• Use evidence-informed practices to engage families directly, giving them activities that help them actively participate in their children’s learning.
    • For example, offer tips for engaging children in storytelling, such as ways to ask children questions, use gestures, and make connections between the stories and children’s lives. Check out this handout,i] produced in partnership with the New Jersey Department of Education, that gives families ideas for supporting learning. In addition, there are several REL resources devoted to parents and families, which can be found here.
  • Empower educators and families to use data to set and achieve high expectations, make informed decisions, and strengthen effective practices.
    • Schools can collaborate with families to decide on desired outcomes and develop action plans to achieve them. Families can use school-provided tools and resources to monitor the progress of students and schools, and they should give teachers feedback, offer their observations, and collaborate on shared goals.
  • Establish a teacher home visiting program to improve student behavior and attendance.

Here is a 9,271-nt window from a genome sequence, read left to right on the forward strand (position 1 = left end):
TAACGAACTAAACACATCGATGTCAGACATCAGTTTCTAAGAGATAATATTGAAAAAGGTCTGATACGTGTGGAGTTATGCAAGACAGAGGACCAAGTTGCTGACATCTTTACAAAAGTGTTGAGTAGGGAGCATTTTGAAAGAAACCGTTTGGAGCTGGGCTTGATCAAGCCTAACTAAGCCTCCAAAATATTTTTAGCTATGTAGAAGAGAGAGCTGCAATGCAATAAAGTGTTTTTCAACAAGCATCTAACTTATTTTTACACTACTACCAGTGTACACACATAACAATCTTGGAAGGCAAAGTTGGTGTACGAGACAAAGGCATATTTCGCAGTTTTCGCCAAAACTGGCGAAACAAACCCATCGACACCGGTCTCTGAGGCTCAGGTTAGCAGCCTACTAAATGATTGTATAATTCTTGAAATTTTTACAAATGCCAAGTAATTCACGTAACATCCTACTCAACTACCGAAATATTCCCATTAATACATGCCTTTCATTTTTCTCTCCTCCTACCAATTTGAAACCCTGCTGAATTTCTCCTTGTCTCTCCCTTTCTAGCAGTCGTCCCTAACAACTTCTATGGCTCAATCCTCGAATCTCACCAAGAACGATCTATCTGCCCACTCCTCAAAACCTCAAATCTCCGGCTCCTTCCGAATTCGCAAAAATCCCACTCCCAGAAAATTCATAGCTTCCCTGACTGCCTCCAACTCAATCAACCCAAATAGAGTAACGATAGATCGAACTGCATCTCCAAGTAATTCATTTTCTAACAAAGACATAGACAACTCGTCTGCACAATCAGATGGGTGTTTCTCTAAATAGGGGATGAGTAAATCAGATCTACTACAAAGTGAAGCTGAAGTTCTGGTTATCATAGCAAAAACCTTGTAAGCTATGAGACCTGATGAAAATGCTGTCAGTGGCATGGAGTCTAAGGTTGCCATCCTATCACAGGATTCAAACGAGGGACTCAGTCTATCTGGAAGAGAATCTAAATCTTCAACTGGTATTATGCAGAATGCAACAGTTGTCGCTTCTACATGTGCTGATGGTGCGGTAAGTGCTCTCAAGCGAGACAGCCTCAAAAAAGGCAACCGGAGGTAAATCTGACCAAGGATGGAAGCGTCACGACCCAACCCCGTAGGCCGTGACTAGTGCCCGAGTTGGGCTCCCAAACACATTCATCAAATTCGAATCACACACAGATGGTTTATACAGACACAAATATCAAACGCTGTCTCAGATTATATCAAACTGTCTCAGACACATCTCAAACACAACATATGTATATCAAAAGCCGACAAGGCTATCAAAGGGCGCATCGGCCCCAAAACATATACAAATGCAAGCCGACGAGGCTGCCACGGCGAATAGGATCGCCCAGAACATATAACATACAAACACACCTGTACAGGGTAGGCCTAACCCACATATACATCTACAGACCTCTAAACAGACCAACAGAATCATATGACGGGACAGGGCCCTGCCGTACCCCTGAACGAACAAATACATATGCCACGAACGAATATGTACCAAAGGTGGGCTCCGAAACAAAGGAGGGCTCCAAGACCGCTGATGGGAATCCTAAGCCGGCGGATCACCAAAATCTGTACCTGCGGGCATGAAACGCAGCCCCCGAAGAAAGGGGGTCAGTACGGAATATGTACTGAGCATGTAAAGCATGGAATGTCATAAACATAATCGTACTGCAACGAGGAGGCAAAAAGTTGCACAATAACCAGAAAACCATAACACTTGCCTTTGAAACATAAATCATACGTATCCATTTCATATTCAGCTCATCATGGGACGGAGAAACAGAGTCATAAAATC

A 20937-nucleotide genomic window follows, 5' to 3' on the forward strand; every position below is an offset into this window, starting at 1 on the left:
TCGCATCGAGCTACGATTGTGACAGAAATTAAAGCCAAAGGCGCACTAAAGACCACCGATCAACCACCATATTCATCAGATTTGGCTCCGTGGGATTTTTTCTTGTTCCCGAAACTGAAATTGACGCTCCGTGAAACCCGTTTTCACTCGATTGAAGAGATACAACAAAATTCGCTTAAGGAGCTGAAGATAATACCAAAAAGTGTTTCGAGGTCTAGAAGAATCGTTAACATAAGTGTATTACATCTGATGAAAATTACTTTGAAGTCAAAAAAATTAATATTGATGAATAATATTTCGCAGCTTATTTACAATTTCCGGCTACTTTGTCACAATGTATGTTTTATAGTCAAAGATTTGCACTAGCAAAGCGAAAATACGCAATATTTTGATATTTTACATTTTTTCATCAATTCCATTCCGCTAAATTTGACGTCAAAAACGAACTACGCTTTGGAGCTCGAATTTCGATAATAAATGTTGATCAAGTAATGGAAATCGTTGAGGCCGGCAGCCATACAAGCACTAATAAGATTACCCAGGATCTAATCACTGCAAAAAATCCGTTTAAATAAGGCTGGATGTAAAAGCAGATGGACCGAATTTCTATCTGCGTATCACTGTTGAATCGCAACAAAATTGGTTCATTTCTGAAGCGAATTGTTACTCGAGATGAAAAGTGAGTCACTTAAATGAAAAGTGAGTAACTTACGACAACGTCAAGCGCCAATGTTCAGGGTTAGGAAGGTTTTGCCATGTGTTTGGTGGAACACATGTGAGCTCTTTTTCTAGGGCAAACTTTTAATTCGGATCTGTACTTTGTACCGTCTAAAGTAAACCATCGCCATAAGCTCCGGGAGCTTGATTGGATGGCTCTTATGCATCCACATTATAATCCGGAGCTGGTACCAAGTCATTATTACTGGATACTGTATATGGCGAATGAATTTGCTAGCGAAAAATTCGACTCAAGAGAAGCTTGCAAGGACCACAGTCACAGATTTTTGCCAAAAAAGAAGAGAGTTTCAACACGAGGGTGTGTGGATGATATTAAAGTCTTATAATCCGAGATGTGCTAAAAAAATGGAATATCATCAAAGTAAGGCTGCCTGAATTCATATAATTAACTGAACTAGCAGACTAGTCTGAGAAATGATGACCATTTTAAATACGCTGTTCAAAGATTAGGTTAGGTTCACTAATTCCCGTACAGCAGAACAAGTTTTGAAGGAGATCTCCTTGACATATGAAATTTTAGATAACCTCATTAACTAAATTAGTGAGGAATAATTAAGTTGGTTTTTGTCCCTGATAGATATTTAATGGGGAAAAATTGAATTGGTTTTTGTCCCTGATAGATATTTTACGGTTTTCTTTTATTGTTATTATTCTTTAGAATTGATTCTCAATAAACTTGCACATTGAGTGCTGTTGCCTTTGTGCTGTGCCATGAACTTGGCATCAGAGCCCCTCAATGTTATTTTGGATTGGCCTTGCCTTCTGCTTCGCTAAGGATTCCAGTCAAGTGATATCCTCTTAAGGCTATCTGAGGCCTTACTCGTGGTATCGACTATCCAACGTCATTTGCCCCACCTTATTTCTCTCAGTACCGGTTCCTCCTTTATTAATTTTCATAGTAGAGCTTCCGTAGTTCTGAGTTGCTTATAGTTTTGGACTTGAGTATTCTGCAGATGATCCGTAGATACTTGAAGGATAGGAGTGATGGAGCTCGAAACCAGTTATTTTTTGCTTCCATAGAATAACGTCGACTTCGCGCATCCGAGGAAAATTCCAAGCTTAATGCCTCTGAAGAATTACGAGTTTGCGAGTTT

• Home visits meet families where they are. Engaging with families outside of school helps form a shared understanding and shows that teachers care about their students. Schools and districts that have implemented—or are considering implementing—home visiting programs should decide how to use resources effectively to encourage families to get engaged and help improve student outcomes, always with costs and feasibility in mind. Check out this blog post to learn more about home visiting programs.

Footnote

[1] Epstein, J.L., Sanders, M.G., Sheldon, S. B., Simon, B. S., Salinas, K. C., Jansorn, N. R., Van Voorhis, F. L, Martin, C. S., Thomas, B.G., Greenfield, M. D., Hutchins, D. J., & Williams, K. J. (2019). School, family, and community partnerships: Your handbook for action (4th ed.). Corwin; University of Plymouth. (2019). Parental involvement plays key role in children’s academic attainment, research shows: Parental engagement has a positive effect on a child’s academic attainment—regardless of age or socioeconomic status. ScienceDaily; National Academies of Sciences, Engineering, and Medicine. (2016). Parenting matters: Supporting parents of children ages 0–8. The National Academies Press. https://doi.org/10.17226/21868; Henderson, A. T., & Mapp, K. L. (2002). A new wave of evidence: The impact of school, family, and community connections on student achievement. National Center for Family and Community Connections with Schools, Southwest Educational Development Laboratory. https://www.sedl. org/connections/resources/evidence.pdf

[i] This handout is also available in Spanish here: https://ies.ed.gov/ncee/edlabs/regions/midatlantic/app/Docs/technicalassistance/FamilyActivityHandout_Spanish.pdf

Cross-posted from the REL Mid-Atlantic website.

About the Author

Jaimie Orland

Jaimie Grazi Orland

Research Analyst